United States District Court, E.D. Arkansas, Pine Bluff Division
following Recommended Disposition
(“Recommendation”) has been sent to United States
District Judge James M. Moody, Jr. You may file written
objections to all or part of this Recommendation. If you do
so, those objections must: (1) specifically explain the
factual and/or legal basis for your objection; and (2) be
received by the Clerk of this Court within fourteen (14) days
of the date of this Recommendation. If you do not file
objections, Judge Moody can adopt this Recommendation without
independently reviewing all of the evidence in the record. By
not objecting, you may waive the right to appeal questions of
Lavell Williams (“Williams”) is a prisoner at the
Pine Bluff Unit of the Arkansas Department of Correction
(“ADC”). He has filed a pro se §
1983 Complaint and Amended Complaint alleging that Defendants
violated his constitutional rights. Docs. 2 &
7. Before Williams may proceed with this
case, the Court must screen his allegations.
alleges that Defendants Grievance Coordinator Tanya Collins
(“Collins”), Sergeant K. Weinfurtner
(“Weinfurtner”), and Sergeant R. Holcomb
(“Holcomb”) violated his First Amendment right to
access the courts by “purposely” failing to
process grievances he had submitted to them. Specifically, he
alleges that: (1) Collins failed to send an acknowledgment
showing that she had forwarded his January 16, 2018 grievance
to the proper person for a response; (2) Collins
“ignored” a grievance that he put in the
grievance box on March 17, 2018; (3) and he never received
responses to grievances he handed to Weinfurtner and Holcomb
on January 30, 2018 and February 8, 2018, respectively.
Doc. 2 at 4-9; Doc. 7 at 2-6.
also alleges that Defendants' refusal to process his
grievances violated ADC policy, his due process rights under
the Fifth and Fourteenth Amendments, and his Eighth Amendment
right to be free from cruel and unusual punishment. Finally,
he alleges that Collins's actions were retaliatory.
Violation of ADC Policy
violation of prison policy alone does not give rise to §
1983 liability. Moore v. Rowley, 126 Fed.Appx. 759,
760 (8th Cir. 2005); Gardner v. Howard, 109 F.3d
427, 430 (8th Cir. 1997). In addition, it is well settled
that prisoners do not have a due process right to
enforce compliance with internal prison rules or regulations.
Phillips v. Norris, 320 F.3d 844, 847 (8th Cir.
2003); Gardner, 109 F.3d at 430. Because Williams
has not pled a viable due process claim in connection with
Defendants' alleged failure to comply with ADC policies
regarding the processing of grievances, the Court concludes
that this claim should be dismissed, without prejudice.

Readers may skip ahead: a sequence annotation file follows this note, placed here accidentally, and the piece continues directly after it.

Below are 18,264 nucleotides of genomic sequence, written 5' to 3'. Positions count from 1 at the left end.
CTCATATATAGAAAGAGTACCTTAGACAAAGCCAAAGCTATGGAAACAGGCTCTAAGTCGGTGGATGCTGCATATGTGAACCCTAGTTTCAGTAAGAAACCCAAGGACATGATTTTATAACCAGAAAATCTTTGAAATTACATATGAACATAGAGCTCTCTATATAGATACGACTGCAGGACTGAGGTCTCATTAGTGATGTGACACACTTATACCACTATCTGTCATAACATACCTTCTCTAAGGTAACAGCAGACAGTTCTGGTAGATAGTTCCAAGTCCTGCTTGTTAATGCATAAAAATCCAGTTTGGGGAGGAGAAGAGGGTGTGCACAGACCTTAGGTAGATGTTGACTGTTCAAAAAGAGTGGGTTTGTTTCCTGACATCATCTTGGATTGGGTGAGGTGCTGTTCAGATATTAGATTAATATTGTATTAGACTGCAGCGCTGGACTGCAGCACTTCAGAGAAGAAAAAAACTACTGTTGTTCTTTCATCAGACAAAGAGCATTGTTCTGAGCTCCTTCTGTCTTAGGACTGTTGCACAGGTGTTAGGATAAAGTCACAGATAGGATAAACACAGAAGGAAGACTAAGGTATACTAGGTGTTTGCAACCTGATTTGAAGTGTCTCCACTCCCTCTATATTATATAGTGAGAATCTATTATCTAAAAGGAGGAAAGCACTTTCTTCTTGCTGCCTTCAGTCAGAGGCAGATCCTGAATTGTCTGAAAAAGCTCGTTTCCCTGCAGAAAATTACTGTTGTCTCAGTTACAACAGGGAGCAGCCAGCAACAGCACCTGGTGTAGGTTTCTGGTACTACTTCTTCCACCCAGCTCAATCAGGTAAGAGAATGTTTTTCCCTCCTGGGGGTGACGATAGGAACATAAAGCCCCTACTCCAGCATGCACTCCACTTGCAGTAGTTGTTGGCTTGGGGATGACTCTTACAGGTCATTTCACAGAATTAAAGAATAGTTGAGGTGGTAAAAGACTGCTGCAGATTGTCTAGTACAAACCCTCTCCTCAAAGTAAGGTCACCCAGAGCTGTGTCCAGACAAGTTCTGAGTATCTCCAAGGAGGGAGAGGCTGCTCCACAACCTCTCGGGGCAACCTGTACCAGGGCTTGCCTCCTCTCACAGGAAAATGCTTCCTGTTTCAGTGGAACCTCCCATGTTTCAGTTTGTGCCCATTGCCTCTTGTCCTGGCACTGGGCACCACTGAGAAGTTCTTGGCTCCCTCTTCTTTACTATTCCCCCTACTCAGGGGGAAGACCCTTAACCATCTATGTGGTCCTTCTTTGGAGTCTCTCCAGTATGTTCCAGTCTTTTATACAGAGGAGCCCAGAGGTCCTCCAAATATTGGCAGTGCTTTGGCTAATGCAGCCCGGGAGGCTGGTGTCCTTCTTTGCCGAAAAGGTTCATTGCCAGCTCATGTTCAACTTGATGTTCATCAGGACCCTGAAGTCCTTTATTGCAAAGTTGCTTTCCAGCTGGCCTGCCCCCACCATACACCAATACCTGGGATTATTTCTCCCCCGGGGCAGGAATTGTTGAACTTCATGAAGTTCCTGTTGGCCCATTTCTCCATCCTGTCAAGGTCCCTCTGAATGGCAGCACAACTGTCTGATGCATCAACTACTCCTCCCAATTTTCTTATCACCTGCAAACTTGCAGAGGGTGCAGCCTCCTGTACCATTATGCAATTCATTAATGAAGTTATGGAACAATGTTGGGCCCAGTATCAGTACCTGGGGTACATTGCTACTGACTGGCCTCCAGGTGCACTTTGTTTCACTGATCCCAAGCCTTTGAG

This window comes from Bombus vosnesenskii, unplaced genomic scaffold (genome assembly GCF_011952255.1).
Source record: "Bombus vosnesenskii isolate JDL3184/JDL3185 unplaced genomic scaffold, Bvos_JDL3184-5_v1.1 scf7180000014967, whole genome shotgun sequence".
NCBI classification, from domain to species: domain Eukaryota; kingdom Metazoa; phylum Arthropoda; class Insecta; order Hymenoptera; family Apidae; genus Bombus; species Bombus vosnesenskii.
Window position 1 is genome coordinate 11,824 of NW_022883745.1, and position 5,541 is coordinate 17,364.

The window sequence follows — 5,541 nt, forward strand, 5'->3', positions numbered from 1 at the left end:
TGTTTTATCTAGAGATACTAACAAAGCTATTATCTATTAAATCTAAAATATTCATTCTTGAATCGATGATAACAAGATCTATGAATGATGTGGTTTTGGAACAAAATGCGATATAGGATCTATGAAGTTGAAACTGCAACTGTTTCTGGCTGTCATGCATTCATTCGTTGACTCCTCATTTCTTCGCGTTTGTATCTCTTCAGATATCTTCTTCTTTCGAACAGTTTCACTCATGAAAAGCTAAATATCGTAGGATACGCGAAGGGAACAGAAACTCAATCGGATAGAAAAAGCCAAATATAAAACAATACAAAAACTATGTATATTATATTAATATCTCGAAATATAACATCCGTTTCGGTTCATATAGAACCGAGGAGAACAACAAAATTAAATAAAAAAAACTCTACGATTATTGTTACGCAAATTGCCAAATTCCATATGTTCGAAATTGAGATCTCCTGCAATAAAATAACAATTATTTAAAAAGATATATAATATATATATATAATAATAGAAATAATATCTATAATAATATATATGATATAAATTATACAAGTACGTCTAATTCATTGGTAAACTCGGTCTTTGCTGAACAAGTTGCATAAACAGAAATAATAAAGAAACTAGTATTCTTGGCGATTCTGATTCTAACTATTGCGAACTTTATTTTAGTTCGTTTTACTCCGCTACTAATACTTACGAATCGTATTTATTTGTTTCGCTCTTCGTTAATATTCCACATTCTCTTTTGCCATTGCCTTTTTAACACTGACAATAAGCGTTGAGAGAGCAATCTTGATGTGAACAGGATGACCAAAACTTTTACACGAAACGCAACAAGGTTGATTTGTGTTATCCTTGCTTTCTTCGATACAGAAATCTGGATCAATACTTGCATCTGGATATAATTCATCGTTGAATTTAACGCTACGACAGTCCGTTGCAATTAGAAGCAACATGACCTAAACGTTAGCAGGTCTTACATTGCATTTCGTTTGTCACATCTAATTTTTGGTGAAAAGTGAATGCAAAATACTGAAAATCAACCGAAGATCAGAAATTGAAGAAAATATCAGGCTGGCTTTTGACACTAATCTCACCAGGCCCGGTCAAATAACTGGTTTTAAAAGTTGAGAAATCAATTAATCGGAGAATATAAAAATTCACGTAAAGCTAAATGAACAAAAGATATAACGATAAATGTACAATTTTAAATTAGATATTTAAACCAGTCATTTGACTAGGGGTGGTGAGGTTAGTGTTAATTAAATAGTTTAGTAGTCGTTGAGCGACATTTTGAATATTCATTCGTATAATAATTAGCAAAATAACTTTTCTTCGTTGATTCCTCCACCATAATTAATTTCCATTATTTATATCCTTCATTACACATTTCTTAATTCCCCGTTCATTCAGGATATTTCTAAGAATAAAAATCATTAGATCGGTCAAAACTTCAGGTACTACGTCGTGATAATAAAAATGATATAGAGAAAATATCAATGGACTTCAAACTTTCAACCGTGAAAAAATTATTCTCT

Constitutional Violations Arising from Failure to Process
Eighth Circuit has made it clear that prisoners do not have a
constitutional right to a prison grievance procedure and that
a prison official's failure to properly process a
grievance, standing alone, is not actionable under §
1983. Walker v. Bertsch, 745 Fed.Appx. 664, 664 (8th
Cir. 2018) (holding that prisoner did not state a due process
claim regarding the prison's grievance system, “as
the grievance system does not give rise to a liberty interest
requiring due process protection”); Lomholt v.
Holder, 287 F.3d 683, 684 (8th Cir. 2002) (holding that
allegations regarding actions of prison officials in handling
prisoner's grievances were insufficient to state “a
substantive constitutional claim”); Buckley v.
Barlow, 997 F.2d 494, 495 (8th Cir. 1993) (holding that
inmates have no “protected liberty interest” in
the processing of their grievances, such as would support
§ 1983 due process claim for prison official's
failure to pick up his completed grievance forms). Thus, to
establish a viable § 1983 claim, Williams has to
demonstrate that the allegedly inaccessible grievance process
adversely affected an established constitutional right, such
as his First Amendment right to access the courts.
proceed with an access to the courts claim, a prisoner must
allege that he was “actually injured” in regard
to a “nonfrivolous and arguably meritorious underlying
legal claim.” White v. Kautzky, 494 F.3d 677,
680 (8th Cir. 2007) (citing Christopher v. Harbury,
536 U.S. 403, 413 (2002)). In this respect, “actual
injury” means “actual prejudice with respect to
contemplated or existing litigation, such as the inability to
meet a filing deadline or to present a claim.”
Lewis v. Casey, 518 U.S. 343, 355 (1996). Finally,
to adequately plead an access to the courts claim, a prisoner
is required to describe in his complaint the underlying cause
of action that was allegedly impeded so that the Court can
determine whether it is “nonfrivolous” and
“arguably meritorious.” Christopher, 536
U.S. at 415-16.
ordering Williams to amend his Complaint, the Court
specifically instructed him to explain how
Defendants' alleged failure to process his grievances
“caused him to suffer an actual harm or injury
resulting from not being able to access the courts.”
Doc. 6 at 2. In his Amended Complaint, he does not
assert that he suffered any “actual harm or
injury” as a result of Defendants' alleged failure
to provide access to the grievance procedure. He does not
identify any legal claim or lawsuit that he was prevented
from filing. Clearly, his ability to litigate this lawsuit
was not impeded in any way. Thus, Williams has failed to
state a viable access to the courts claim.
the Court concludes that Williams's First, Eighth and
Fourteenth Amendment claims, based on the allegedly
inaccessible grievance procedure, should be dismissed for
failure to state a claim upon which relief may be granted.